Analyzing ex-ante agroforestry adoption decisions with attribute based choice experiments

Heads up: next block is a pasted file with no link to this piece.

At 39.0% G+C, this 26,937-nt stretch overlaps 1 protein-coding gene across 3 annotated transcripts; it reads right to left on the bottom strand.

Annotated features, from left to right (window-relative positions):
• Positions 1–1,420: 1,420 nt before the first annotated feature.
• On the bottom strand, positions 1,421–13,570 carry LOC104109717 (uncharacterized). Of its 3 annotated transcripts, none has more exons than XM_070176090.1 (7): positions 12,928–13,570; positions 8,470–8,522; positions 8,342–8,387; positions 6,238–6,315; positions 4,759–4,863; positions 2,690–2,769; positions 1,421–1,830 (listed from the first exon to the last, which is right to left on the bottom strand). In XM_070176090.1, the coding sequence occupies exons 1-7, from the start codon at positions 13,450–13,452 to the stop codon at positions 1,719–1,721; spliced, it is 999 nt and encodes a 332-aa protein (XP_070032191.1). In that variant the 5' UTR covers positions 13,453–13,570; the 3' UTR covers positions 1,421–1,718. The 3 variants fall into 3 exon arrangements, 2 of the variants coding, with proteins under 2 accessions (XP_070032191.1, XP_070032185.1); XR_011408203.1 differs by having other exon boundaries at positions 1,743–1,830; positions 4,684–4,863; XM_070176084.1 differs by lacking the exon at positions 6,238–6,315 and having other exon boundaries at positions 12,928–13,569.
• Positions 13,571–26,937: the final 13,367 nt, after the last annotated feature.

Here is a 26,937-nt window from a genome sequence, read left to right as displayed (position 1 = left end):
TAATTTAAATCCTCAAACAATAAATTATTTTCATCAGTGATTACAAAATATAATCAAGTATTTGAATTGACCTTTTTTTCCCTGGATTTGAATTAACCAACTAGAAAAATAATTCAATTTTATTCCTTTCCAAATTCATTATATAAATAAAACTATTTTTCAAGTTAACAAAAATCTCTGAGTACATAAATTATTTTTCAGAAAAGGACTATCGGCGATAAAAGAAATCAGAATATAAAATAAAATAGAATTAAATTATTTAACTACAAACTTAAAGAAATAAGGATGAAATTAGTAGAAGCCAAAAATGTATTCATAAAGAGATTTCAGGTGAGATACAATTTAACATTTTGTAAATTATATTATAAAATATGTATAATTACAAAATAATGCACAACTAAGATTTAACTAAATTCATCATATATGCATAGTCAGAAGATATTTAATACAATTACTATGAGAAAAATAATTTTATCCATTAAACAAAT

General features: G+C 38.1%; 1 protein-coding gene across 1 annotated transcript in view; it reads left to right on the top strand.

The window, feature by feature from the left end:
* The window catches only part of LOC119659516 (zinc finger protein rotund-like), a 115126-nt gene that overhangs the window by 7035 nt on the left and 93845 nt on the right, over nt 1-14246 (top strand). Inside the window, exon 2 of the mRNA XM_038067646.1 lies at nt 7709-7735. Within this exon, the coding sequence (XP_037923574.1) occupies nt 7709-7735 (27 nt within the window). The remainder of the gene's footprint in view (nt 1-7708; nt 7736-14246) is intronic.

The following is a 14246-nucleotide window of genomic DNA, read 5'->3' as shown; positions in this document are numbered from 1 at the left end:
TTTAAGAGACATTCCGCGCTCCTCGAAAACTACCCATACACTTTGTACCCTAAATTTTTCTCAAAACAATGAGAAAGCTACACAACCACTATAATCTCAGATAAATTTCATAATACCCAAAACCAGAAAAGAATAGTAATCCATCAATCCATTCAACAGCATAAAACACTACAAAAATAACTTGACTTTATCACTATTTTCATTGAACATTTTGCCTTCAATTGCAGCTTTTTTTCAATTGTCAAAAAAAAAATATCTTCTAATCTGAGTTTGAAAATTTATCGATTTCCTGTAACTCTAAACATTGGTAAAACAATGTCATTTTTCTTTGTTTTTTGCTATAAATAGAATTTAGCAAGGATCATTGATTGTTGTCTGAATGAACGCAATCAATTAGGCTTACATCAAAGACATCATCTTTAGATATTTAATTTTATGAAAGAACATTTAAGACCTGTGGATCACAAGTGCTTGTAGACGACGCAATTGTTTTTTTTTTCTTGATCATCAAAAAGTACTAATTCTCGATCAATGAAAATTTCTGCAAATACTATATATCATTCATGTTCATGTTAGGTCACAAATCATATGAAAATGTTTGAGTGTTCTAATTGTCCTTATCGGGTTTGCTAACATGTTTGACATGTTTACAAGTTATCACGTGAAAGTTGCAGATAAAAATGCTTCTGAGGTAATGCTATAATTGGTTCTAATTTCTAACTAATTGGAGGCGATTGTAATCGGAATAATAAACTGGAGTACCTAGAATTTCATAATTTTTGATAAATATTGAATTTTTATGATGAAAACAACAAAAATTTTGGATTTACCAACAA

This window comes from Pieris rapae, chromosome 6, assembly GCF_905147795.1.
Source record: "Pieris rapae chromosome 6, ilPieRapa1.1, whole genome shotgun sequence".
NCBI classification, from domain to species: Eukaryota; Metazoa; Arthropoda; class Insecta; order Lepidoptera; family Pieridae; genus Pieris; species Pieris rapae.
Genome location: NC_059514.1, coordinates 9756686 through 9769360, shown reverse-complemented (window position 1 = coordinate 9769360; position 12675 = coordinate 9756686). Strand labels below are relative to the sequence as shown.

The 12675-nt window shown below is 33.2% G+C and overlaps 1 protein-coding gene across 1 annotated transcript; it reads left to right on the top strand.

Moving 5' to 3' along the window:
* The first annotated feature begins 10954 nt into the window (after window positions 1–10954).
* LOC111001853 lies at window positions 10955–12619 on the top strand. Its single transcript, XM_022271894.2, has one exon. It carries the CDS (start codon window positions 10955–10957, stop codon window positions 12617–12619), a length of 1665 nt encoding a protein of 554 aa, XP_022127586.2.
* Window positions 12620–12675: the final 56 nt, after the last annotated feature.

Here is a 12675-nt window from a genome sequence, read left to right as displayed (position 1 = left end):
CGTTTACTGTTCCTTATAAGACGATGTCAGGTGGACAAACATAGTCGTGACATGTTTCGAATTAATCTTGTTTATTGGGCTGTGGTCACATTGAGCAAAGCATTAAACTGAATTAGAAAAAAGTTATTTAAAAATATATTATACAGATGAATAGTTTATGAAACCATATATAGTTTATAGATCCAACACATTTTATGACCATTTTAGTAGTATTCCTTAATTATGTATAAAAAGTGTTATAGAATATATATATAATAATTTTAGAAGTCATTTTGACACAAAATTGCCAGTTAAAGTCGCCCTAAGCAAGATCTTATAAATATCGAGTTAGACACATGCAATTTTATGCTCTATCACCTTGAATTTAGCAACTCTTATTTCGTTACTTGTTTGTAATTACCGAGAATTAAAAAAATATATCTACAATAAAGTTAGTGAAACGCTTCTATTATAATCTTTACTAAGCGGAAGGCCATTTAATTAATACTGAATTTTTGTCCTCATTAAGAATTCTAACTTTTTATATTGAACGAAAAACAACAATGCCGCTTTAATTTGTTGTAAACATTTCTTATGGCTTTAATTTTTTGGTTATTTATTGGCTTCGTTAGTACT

Although many cases of successful agroforestry extension efforts exist (for examples, see Chapter 2), all too often attempts to promote agroforestry have resulted in low adoption rates, with farmers reluctant to adopt new or improved agroforestry systems or abandoning agroforestry shortly after establishment. As a result, the recent increase in research on the adoption of agroforestry innovations has been motivated largely by the perceived gaps between advances in agroforestry science and extension (Mercer, in press). The theoretical and empirical literature on adoption of agroforestry innovations has been reviewed by Pattanayak, Mercer, Sills, and Yang (2003) and Mercer (in press). Significant progress has been made, especially in using binary choice regression models for ex-post analyses to examine how past adoption decisions are correlated with variables describing farmers, their farms, demographics and socio-economic conditions. These ex-post analyses have been useful for increasing our understanding of who adopts first, identifying communities and households to target as potential early adopters, and developing policies to promote agroforestry. However, the ex-post, binary choice regression studies have contributed little to the problem of designing agroforestry systems that appeal to potential adopters because they are not able to examine how farmer preferences vary for different combinations of characteristics of agroforestry alternatives.